INTRODUCTION I. THE COHERENCE OF TANGIBLE PROPERTY A. Grey's Disintegration B. Radin's Conceptual Severance II. INTELLECTUAL PROPERTY A. The Carryover Hypothesis B. Exclusion C. Rights of Alienation 1. Licensing 2. Licensee estoppel 3. First sale 4. Rights of action D. Takings Questions CONCLUSION INTRODUCTION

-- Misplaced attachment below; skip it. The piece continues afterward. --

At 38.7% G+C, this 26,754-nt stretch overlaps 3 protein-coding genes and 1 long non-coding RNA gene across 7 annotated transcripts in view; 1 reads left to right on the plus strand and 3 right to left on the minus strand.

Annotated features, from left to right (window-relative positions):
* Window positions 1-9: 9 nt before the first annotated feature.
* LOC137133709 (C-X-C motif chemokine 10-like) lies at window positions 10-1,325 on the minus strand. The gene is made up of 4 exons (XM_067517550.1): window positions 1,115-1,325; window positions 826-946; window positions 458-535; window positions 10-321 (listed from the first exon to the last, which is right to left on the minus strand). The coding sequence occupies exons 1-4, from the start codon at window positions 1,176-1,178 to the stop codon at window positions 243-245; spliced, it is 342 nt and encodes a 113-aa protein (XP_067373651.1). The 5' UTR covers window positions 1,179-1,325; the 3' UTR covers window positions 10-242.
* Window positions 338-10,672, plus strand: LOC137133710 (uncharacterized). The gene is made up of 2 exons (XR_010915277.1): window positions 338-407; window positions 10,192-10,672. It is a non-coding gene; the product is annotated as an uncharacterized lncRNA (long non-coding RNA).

The proper treatment of intellectual property, writ large, is the focal point of a high-stakes dispute that resonates both within and beyond legal circles. Roughly speaking, the protagonists over intellectual property fall into two broad camps. On the one side, there are those, like myself, who think intellectual property forms a coherent subset of a larger body of property law. Starting from this orientation, we constantly urge that the understandings of property law that have developed in connection with the traditional forms of tangible property can be carried over to intangible property even after the rise of modern technologies, such as the radio and the Internet. On the other side of the debate lie those who think that the rules of tangible property often provide little guidance for a sound system of intellectual property rights and should therefore be followed only with caution, if at all. The first side thinks that the law that is now in place can be improved by a sound adherence to first principles. Its detractors regard the system as moribund. The thesis of this Article is that it is too soon to write an obituary for an integrated system of tangible and intellectual property.